Despite the perfect weather, the sea condition wasn’t particularly good with 2 – 3m swells & 3 – 5m visibility but what we faced underwater on the first dive was even more daunting. Being thrown forward & backwards, wedged into crevices almost mounted on the ceiling before being thrusted by the next surge of motion only to crash into a mini mount. The sea was throwing a tantrum that day & as Humpty Dumpty was clad & layered in a 5mm Farmer Jane suit, having to offset my buoyancy with a 12kilo weight belt didn’t help. I can’t even begin to tell you how many mounts I have come to ‘know’ & little caves that I find myself in. You get the drift???

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The varied types of seagrass & seaweeds in Rottnest Island.

Dave Baxter, the extraordinary underwater photographer who had put together this feat of an event, was my buddy for the day. I can imagine how much laugh he would have had watching Humpty Dumpty sauntering & gasping, having to turn back & see if I’m stuck somewhere beneath the mounts. I couldn’t take a single decent shot on the first dive let alone nice pictures but after reviewing them on my Mac, I was able to show you what a wild time I had by these ‘super artistic’ (fluke) shots generated by the motion of the ocean!

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Put in a collage for fun…..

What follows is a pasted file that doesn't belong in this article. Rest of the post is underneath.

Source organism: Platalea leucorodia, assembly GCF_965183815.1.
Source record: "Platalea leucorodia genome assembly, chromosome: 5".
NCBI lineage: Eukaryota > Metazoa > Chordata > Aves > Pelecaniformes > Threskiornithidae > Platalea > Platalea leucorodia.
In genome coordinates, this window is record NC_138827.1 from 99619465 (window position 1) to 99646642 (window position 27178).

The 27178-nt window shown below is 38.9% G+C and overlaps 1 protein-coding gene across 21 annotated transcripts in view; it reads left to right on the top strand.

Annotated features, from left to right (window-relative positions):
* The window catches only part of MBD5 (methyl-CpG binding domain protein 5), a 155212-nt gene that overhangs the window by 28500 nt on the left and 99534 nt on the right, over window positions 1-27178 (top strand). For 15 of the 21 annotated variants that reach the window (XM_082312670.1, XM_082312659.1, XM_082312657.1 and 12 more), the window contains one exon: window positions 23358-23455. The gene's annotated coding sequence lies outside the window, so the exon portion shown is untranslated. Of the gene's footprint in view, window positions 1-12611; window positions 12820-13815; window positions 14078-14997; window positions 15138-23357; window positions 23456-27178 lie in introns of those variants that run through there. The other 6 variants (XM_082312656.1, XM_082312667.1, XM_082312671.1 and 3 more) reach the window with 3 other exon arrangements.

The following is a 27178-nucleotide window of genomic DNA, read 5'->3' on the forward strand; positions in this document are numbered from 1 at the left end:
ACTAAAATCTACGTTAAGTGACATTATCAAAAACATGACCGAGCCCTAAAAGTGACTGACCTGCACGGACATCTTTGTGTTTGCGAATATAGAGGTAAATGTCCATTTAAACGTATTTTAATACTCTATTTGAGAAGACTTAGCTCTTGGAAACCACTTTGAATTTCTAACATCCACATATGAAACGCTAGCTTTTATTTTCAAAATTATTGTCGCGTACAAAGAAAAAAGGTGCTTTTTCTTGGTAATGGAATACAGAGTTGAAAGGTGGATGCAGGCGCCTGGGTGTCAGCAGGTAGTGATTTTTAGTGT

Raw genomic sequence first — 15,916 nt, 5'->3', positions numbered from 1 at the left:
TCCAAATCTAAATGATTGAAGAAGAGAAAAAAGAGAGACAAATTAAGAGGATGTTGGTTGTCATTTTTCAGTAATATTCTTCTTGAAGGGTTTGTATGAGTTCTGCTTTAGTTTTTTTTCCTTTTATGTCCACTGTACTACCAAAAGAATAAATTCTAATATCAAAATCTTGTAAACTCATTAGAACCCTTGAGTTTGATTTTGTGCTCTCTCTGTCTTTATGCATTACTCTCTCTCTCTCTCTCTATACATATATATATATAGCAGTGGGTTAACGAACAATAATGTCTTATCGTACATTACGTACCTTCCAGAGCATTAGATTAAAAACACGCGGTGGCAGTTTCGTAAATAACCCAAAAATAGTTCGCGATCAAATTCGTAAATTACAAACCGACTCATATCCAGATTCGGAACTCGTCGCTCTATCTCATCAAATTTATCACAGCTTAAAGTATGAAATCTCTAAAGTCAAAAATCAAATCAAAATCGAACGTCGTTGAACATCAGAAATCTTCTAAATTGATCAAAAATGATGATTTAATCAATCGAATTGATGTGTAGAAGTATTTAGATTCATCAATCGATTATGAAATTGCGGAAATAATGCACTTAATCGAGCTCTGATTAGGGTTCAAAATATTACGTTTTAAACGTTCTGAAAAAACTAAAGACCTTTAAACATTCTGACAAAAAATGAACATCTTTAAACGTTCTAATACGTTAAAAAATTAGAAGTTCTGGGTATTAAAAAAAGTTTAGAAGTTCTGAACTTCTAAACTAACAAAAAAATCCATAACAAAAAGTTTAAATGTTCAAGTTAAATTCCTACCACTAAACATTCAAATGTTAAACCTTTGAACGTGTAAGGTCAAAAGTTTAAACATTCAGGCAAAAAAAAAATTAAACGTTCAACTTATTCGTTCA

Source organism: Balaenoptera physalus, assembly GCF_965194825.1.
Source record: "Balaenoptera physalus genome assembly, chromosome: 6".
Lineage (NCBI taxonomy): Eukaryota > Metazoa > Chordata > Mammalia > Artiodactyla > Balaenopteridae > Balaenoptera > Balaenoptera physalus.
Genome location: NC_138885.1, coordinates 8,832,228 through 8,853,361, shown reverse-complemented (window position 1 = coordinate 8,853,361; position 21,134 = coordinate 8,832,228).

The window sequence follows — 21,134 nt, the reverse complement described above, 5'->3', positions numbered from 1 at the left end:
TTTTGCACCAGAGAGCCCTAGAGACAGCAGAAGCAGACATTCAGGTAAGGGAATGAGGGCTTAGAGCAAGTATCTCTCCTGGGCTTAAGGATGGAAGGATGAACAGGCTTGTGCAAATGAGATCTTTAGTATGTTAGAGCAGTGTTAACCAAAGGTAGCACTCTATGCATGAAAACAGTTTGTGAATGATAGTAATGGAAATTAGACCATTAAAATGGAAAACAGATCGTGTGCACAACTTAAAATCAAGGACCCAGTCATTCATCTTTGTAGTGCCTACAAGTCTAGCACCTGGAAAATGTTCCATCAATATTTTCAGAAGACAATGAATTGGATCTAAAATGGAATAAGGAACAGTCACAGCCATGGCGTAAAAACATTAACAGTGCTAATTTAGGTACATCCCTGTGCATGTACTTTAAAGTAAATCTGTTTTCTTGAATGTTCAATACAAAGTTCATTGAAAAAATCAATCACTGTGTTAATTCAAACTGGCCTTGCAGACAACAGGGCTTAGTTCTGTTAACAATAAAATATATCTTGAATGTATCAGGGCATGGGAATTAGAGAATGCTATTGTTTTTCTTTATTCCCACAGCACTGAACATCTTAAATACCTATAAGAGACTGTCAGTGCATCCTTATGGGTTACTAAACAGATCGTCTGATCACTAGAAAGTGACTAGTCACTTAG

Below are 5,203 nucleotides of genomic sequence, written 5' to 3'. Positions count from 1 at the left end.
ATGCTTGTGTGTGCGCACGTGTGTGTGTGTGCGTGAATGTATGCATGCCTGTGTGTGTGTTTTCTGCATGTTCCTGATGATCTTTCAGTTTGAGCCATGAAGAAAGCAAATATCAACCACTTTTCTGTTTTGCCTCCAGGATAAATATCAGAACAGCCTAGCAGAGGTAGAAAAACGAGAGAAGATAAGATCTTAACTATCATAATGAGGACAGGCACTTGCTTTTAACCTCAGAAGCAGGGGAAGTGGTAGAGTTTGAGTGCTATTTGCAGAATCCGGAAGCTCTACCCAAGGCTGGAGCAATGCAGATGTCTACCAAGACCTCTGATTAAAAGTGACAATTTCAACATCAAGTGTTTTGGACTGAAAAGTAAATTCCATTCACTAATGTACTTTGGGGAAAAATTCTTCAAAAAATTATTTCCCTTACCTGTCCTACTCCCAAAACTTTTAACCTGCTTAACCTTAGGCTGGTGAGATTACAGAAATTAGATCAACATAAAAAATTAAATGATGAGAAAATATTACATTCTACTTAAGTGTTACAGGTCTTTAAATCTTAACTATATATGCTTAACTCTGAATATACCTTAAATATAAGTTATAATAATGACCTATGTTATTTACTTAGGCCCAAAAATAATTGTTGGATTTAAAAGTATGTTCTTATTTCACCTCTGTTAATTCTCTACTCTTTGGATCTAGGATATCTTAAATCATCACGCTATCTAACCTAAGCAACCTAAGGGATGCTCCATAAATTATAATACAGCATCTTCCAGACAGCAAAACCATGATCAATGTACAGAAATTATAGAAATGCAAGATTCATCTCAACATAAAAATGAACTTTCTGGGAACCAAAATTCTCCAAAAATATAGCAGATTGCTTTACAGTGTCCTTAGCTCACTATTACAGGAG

As one of the appointed judges, I was not running in the competition but I got one of my prized ‘catch’ on the second dive. A friendly & curious wrasse followed me around, watching me up close & wondering why I was turned turtle (ahem…it was a balancing issue with the ultra-buoyant wetsuit & 12kg weights on my belt). The wrasse often came right up to my mask (Dave took pictures) & would even allow me to stroke its tail! It had no problems whatsoever with trusting (clumsy) giants in neoprene & has the curiosity of a cat! Here’s one shot of it while it was staring at my mask:-

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Presenting – Le Amigo D’ Wrasse! Unedited, uncropped, unadulterated. Even speckles are left for posterity!

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When it stared at my camera…..

Perth Diving Academy provided the diving services on their big boat & the day ended with a barbecue at the yacht club. Judging has been postponed to 29 March. Next on the itinerary would be my journey to Exmouth & Coral Bay!

NOSS – Building The Malaysians Skill Standards